The emerging creative believes that advertising and design have an “incredible” ability to reach a large audience, and subsequently influence and shift their perspectives on different ideas and subjects. So, continuing in her career, she aspires to utilise this “power” for good - hoping to create “thought-provoking work that opens the room up for dialogue and conversations between people to shift perspectives and new ways of thinking.” To gain inspiration for her own development, she makes the most of (her current base of operations) Mississauga’s proximity to Toronto, attending exhibitions and events in the city - both design-related and otherwise.
Recently, Kristina has been working on a GoDaddy campaign and attended her first production set as part of the process. Describing this formative experience she says, “It was challenging because of the learning curve of how everything works and comes together. The creative team at Juniper Park\TBWA were attentive and kind during production. They taught me how things work, what typically happens during a shoot and offered me advice as a new creative. It was an amazing opportunity for a young creative to be surrounded by a supportive team while working on a huge client project.”
Looking at the broader industry’s current path of evolution, the budding talent garners excitement from the rapidly developing technology that is “merging to create insightful and impactful work” with the field of design. She says, “There’s a rise in digital design like VR and 3D that offers new experiences and ways of interacting with audiences. I’m eager to see how these mediums will be used to solve creative problems in the future.” She is careful, however, not to fall into one of the pitfalls of the industry that she has observed thus far - “One small thing that frustrates me is that we fall into trends when creating something new. I hope going forward, we can break out of the mould and become more daring with our work.”
Another potential improvement for the industry that Kristina has identified is improving its environmental impact and providing a more significant focus on campaigns’ sustainability considerations. She explains that more questions should be raised around the longevity of the products and brands that agencies and design studios are working with - a movement that she believes can begin with a firmer response from within the industry. “There needs to be a stronger push to create brands and products that consider the environment, to lessen the impact of pollution and single-use products.”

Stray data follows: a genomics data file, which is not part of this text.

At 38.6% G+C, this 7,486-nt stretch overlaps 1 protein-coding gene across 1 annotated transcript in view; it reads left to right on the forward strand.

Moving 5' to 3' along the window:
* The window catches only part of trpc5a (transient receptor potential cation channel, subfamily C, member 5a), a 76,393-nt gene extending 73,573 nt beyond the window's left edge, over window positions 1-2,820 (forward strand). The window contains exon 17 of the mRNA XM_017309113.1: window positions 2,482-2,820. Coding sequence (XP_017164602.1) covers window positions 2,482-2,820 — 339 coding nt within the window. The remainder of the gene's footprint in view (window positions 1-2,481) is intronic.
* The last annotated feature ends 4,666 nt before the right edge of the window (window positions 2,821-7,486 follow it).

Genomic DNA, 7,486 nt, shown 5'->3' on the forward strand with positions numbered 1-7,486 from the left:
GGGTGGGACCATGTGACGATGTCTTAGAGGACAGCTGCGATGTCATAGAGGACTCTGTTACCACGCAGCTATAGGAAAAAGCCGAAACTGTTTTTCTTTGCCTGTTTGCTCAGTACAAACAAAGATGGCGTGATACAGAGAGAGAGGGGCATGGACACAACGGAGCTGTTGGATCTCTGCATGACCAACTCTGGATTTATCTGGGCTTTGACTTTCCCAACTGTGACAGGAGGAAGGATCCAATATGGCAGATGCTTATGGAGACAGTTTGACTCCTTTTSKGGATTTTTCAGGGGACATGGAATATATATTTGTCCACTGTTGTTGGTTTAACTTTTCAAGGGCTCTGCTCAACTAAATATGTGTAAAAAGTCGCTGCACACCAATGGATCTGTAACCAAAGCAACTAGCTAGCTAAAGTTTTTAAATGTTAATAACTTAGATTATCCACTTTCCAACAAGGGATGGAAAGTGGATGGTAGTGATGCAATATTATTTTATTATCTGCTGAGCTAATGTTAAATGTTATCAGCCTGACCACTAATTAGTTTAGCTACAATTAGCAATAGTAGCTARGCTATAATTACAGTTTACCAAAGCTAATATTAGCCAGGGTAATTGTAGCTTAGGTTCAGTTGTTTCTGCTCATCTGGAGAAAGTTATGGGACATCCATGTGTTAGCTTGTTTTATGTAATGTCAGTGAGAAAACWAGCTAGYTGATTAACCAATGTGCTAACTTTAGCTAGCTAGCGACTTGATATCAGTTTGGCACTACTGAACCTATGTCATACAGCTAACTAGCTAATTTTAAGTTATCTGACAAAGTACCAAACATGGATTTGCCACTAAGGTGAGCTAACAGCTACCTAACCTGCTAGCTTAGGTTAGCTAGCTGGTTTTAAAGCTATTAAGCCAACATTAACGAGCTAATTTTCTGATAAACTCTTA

When she isn’t working, the fledgling designer and art director says you can expect to find her checking out the latest exhibit at the Art Gallery of Ontario or exploring the variety of coffee shops that downtown Toronto has to offer. After an especially productive and tiring day, she also relishes the simple pleasure of going out for a long walk with her dog, Kai. On the other hand, she can’t allow her creative brain to rest dormant for too long - regularly indulging in a whole universe of crafting inspiration via YouTube. “ I especially enjoy videos where creatives use recycled material to create dioramas of landscapes from their favourite movies or video games. Watching other creatives repurpose materials keeps me motivated to be resourceful and to think outside the box.”
Just beginning her journey in the last few pandemic-disrupted years, she looks toward the horizon with this “outside the box” and sustainability-minded thinking as a north star for her creative future. Taking inspiration from the likes of Japanese designer and art director Kenya Hara, she hopes to adopt and foster a philosophy that places design and utility at the forefront of her work.
“I strive to create work that is meaningful and inspires people to think outside the box. Offering up my passion for design, I hope to work on design projects that will reach people to think in new ways that have a positive impact on my audience and the environment.”